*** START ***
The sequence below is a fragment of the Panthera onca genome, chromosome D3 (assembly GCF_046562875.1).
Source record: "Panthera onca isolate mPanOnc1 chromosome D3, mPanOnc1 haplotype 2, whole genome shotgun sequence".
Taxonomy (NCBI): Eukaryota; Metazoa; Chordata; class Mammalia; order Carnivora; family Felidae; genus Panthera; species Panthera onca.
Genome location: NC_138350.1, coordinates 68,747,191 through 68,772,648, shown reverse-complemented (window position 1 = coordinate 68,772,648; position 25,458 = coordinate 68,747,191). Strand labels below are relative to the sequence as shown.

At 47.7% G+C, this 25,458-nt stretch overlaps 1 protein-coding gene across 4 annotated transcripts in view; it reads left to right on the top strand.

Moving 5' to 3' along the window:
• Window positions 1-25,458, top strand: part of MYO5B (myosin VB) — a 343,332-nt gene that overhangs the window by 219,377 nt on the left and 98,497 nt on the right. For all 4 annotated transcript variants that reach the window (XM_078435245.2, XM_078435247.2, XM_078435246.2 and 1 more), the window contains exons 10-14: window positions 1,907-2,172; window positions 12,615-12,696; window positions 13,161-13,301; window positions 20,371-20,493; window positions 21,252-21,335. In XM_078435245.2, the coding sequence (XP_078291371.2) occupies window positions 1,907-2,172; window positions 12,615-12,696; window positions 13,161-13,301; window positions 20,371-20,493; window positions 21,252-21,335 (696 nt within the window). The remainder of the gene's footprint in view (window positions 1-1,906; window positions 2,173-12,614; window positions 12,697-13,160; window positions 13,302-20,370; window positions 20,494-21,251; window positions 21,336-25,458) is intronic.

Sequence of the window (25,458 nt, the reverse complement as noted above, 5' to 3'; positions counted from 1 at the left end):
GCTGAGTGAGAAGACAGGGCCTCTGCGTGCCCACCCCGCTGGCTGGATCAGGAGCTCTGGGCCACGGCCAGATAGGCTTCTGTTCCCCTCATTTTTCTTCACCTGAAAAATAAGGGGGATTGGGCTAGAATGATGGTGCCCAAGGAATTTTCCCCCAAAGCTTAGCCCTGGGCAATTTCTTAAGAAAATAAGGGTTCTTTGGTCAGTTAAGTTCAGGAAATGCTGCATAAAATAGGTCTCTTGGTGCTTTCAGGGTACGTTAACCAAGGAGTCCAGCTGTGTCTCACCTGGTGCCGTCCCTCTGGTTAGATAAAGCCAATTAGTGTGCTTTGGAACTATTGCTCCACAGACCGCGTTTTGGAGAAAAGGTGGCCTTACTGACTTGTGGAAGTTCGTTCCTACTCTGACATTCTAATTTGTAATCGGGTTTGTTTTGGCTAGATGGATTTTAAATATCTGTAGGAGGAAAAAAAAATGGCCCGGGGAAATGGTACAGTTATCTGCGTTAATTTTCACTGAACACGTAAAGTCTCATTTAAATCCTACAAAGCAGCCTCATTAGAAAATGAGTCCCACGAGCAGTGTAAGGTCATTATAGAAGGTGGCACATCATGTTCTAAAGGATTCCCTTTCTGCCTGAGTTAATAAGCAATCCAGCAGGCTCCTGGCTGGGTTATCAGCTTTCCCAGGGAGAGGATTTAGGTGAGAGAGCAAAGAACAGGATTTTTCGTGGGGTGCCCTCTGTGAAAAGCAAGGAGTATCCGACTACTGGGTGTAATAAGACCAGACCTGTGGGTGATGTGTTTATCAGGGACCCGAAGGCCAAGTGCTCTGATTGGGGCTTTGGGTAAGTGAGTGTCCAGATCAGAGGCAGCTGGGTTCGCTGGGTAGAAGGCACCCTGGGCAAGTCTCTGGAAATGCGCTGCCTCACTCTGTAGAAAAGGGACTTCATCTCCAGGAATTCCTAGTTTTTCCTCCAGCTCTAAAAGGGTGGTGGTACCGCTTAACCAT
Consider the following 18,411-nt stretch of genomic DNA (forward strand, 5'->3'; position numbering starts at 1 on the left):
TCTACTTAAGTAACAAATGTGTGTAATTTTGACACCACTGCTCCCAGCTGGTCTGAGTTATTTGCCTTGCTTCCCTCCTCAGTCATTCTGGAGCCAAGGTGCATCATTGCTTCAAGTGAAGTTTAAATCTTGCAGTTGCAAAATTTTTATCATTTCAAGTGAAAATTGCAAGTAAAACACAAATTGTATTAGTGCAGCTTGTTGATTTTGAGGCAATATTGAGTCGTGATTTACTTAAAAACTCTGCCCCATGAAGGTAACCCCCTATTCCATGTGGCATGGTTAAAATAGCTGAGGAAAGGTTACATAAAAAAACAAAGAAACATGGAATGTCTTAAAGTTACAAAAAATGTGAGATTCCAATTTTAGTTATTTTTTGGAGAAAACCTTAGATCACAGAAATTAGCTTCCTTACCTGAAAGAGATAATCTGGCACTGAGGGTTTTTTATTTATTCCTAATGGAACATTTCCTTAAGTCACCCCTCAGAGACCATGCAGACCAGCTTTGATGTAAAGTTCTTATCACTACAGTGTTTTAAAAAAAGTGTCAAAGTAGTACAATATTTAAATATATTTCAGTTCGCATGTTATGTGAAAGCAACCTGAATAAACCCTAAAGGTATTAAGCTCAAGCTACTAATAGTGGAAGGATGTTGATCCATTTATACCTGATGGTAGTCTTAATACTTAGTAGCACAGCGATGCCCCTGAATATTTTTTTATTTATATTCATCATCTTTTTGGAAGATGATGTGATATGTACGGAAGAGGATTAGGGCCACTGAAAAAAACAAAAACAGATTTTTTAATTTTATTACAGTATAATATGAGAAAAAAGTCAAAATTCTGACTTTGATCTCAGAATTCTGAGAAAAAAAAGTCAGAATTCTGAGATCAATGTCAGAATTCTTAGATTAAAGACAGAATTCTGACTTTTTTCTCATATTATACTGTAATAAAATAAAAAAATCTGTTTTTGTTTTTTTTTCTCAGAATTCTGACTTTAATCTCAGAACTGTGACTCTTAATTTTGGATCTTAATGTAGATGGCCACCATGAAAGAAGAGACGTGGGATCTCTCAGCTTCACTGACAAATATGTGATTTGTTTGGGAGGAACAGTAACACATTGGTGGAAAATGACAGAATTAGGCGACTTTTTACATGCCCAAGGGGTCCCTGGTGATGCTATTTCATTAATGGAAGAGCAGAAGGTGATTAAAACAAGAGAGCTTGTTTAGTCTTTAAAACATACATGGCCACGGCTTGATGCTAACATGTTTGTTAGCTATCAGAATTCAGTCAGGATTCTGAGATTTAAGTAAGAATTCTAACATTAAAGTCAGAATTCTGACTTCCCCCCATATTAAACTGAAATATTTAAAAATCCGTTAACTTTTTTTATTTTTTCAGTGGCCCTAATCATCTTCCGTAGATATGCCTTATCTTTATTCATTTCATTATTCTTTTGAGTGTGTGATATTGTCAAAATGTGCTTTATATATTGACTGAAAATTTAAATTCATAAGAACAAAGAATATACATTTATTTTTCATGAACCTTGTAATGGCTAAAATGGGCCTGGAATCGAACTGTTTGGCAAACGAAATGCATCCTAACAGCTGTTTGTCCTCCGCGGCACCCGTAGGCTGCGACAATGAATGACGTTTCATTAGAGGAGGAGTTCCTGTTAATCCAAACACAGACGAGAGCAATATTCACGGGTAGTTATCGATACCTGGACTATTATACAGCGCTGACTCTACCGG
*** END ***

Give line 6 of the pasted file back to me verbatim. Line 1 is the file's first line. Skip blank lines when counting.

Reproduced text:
Moving 5' to 3' along the window: